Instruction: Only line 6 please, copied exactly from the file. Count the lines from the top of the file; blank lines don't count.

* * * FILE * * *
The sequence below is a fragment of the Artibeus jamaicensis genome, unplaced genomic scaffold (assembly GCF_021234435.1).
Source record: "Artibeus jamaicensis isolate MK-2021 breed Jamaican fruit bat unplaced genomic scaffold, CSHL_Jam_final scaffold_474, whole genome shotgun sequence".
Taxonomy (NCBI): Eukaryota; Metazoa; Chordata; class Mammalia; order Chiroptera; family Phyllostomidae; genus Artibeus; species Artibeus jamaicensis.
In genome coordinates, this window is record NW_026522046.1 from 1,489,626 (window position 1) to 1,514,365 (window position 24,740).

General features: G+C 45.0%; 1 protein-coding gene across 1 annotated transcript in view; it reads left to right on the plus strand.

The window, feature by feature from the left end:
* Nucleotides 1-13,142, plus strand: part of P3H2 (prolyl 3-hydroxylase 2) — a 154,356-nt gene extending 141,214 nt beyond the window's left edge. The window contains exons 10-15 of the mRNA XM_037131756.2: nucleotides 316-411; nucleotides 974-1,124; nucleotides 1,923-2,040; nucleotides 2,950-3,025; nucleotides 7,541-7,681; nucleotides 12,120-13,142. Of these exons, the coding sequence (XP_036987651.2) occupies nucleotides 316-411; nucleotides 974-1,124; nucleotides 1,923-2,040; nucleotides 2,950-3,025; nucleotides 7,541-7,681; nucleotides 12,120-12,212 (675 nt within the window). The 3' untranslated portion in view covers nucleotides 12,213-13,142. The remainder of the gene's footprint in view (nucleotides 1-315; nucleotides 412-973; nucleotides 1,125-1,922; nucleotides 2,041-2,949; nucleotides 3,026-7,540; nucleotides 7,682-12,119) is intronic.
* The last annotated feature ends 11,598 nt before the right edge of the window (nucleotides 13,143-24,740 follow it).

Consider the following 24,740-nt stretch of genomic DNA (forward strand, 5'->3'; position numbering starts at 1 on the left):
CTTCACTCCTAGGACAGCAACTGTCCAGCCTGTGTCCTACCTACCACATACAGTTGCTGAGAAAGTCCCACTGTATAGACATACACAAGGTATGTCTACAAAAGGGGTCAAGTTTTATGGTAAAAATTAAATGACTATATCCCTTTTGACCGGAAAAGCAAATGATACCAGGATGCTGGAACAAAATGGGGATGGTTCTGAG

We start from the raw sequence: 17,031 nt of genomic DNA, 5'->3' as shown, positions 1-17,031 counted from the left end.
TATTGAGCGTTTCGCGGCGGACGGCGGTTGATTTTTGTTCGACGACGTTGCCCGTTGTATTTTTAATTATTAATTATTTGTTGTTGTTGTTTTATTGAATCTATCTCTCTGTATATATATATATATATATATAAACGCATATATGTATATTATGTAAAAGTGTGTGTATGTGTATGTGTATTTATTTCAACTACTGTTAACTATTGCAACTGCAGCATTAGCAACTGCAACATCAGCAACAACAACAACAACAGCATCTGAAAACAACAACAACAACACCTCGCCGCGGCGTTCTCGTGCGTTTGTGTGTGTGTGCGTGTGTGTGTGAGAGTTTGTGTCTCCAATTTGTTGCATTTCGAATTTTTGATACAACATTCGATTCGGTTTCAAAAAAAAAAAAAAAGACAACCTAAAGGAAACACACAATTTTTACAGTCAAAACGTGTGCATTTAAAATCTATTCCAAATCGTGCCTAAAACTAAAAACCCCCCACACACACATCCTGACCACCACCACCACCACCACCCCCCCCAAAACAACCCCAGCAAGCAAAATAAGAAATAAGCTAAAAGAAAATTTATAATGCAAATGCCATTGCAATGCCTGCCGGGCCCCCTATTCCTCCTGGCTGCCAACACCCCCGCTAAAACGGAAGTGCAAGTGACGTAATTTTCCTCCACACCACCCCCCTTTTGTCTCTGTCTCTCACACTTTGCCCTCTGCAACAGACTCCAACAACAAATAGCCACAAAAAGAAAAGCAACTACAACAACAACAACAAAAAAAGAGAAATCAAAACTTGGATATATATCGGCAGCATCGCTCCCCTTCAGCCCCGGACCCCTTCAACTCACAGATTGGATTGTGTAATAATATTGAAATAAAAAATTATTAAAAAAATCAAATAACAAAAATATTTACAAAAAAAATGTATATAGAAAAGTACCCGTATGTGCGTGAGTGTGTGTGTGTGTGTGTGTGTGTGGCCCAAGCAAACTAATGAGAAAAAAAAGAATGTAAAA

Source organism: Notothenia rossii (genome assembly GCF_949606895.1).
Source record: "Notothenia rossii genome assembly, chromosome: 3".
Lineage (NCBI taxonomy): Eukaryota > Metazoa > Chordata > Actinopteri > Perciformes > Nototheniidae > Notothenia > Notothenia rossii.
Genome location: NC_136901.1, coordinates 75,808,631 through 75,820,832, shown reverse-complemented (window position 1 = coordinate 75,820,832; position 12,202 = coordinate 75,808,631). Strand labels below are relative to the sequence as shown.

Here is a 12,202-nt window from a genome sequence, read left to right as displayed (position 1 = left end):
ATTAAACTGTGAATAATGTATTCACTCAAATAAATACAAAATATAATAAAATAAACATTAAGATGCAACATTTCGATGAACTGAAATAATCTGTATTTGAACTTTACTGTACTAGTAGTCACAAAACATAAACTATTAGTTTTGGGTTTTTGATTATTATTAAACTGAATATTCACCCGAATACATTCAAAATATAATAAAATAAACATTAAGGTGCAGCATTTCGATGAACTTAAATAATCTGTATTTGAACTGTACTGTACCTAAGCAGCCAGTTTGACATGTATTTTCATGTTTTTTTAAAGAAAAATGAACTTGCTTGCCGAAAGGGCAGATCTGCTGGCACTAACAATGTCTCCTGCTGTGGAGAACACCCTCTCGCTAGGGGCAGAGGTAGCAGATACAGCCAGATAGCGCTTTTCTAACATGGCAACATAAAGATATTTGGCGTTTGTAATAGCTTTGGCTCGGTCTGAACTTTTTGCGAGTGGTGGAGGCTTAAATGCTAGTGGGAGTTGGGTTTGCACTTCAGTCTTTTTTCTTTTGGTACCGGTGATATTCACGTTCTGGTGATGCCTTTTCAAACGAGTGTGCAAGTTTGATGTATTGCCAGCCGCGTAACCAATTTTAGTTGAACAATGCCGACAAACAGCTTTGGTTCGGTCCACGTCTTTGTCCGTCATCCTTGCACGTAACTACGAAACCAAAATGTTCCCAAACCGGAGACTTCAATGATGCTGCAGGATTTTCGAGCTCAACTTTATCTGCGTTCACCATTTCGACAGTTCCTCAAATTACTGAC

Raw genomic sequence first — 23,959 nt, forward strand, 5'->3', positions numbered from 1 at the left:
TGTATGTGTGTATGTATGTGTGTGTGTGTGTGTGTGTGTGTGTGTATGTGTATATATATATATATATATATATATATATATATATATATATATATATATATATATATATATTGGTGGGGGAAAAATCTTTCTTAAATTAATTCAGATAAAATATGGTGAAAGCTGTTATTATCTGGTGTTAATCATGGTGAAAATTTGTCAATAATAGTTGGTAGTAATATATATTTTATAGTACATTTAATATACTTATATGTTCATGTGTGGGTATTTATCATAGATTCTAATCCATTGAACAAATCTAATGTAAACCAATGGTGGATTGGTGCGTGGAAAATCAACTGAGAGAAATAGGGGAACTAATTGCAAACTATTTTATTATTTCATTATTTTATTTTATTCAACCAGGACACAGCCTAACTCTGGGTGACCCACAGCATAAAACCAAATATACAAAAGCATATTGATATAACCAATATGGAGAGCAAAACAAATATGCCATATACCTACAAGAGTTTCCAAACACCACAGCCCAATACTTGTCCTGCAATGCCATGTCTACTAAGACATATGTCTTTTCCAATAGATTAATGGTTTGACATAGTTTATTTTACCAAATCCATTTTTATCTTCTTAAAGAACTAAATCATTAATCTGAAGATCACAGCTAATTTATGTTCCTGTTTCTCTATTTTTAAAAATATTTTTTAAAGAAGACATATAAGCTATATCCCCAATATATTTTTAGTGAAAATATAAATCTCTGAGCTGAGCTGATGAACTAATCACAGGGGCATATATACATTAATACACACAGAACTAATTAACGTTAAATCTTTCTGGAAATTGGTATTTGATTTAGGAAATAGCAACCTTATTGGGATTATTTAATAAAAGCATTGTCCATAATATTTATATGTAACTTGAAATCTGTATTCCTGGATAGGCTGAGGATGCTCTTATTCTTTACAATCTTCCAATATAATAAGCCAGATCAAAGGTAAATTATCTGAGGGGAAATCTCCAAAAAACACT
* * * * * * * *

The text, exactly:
The window, feature by feature from the left end: